Saturday, June 13, 2015

Bone Gap by Laura Ruby

Laura Ruby's Bone Gap is another recent publication with a blurb from E. Lockhart, whose Ruby Oliver series, Printz Award-winning novel The Disreputable History of Frankie Landau-Banks, and latest hit We Were Liars make her a trusted voice in YA fiction. I did not know what to expect from Bone Gap. It was a recommended title on Amazon, and I ordered it along with preorders for May publications by Sarah Dessen, Jenny Han, and Robyn Schneider. It was completed unexpected: the gripping narrative, magic realism, and compelling characters. I read it in almost one sitting and wanted to share it with everyone I know who reads YA lit right after. 

Bone Gap is a town full of gaps. Things slip through the cracks, and so it's no surprise to the residents of Bone Gap when Roza disappears. She's not from there after all; she showed up one night, and no one thought she would stay. Teenager Finn O'Sullivan knows Roza well. She's been living with him and his older brother, Sean. Finn feels implicated in Roza's disappearance: he was the last person to see her, and he knows his brother can't forgive him for not trying harder to make her stay. But Finn is convinced Roza was kidnapped by a man who moves like the corn. No one believes him, especially because he can't describe him in any tangible way: "The people of Bone Gap called Finn a lot of things, but none of them was his name. When he was little, they called him Spaceman. Sidetrack. Moonface. You. As he got older, they called him Pretty Boy. Loner. Brother. Dude." He's strange, weird, and a little distracted. Ruby writes,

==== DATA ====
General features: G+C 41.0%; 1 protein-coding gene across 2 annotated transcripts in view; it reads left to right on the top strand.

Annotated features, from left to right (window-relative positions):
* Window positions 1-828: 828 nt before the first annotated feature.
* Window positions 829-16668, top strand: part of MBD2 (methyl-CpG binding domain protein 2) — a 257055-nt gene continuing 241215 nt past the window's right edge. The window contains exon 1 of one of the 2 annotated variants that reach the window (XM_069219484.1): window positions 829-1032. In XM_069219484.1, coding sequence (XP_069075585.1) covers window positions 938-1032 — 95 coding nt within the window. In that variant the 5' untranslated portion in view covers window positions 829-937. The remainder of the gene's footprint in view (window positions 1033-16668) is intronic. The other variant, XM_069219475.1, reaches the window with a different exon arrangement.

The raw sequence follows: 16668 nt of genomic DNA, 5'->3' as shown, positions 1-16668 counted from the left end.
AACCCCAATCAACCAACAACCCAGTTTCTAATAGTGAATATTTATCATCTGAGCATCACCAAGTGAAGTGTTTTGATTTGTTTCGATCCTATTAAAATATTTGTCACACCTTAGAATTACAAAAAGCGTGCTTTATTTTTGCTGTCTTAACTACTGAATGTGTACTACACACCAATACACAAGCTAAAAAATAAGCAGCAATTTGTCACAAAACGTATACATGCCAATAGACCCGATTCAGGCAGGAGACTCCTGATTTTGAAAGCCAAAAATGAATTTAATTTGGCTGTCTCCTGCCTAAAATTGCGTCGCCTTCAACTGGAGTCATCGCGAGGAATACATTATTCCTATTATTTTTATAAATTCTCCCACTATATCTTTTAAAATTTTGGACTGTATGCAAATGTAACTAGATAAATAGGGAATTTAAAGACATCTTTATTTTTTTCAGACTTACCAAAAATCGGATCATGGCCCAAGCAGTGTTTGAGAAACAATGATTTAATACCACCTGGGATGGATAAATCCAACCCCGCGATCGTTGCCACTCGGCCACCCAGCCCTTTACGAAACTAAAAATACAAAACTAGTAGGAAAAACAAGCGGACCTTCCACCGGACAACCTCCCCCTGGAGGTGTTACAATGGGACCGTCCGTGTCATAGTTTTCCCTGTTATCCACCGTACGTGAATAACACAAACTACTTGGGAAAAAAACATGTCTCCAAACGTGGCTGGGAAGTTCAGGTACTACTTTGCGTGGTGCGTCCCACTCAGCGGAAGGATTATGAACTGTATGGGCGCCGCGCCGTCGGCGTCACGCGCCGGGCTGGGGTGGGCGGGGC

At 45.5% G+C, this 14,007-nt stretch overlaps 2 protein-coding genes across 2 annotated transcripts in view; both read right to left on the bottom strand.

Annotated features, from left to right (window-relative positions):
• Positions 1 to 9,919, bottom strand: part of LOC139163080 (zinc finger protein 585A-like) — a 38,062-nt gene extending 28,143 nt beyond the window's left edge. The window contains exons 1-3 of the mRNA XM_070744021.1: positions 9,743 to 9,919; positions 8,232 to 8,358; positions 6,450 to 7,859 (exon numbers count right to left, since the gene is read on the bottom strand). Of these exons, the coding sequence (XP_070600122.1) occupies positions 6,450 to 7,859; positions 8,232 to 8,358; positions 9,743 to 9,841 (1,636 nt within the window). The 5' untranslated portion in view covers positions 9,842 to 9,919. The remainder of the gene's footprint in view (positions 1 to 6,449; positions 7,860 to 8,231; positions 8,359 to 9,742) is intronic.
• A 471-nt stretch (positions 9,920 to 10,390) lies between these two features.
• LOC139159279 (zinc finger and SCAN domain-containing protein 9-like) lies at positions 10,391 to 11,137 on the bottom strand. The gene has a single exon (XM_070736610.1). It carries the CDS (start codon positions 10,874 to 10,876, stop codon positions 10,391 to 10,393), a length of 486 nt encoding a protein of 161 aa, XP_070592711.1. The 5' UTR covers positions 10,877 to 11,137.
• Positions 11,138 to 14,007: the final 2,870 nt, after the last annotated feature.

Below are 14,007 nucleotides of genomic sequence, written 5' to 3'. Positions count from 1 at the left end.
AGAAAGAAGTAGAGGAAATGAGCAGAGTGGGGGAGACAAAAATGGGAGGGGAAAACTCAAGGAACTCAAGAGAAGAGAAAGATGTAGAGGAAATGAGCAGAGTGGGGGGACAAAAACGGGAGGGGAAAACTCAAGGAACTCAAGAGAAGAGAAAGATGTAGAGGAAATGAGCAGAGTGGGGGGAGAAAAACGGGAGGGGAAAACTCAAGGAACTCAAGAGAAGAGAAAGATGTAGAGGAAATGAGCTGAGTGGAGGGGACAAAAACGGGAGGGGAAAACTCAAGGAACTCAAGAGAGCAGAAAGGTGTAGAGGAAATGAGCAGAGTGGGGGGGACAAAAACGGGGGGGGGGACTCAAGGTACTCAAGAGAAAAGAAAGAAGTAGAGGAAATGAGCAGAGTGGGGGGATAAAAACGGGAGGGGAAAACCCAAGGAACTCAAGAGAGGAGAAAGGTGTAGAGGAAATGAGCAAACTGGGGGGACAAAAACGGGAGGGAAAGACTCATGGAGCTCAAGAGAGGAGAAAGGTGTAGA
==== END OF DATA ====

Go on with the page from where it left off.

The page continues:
Eventually, though, they found out that there was a good reason for Finn's odd expressions, his strange distraction, that annoying way he had of creeping up on a person. A good reason he never looked anyone in the eye.
But by then it was too late, and the girl they loved most - and knew least of all - was gone.
Although the novel starts from Finn's point of view, it shifts slowly over the course of the novel. The reader finds Roza where Finn cannot, in a strange, shifting world that she's been taken to before. The novel unravels slowly, moving back and forth between the real and the unreal, slowly becoming more than a work of YA fiction. It rewrites Greek mythology, especially Persephone and Demeter. 

The characters are extremely compelling, especially a girl named Petey, who Finn falls for. Her mom owns several bee hives and has a honey company. She's the strangest looking girl in Bone Gap, but Finn doesn't know that. Small town America starts out realistic, but then becomes strange, and different, and mythical. Ruby's novel is one of the best I've read in a while, as mythology is layered across contemporary young adult experience.

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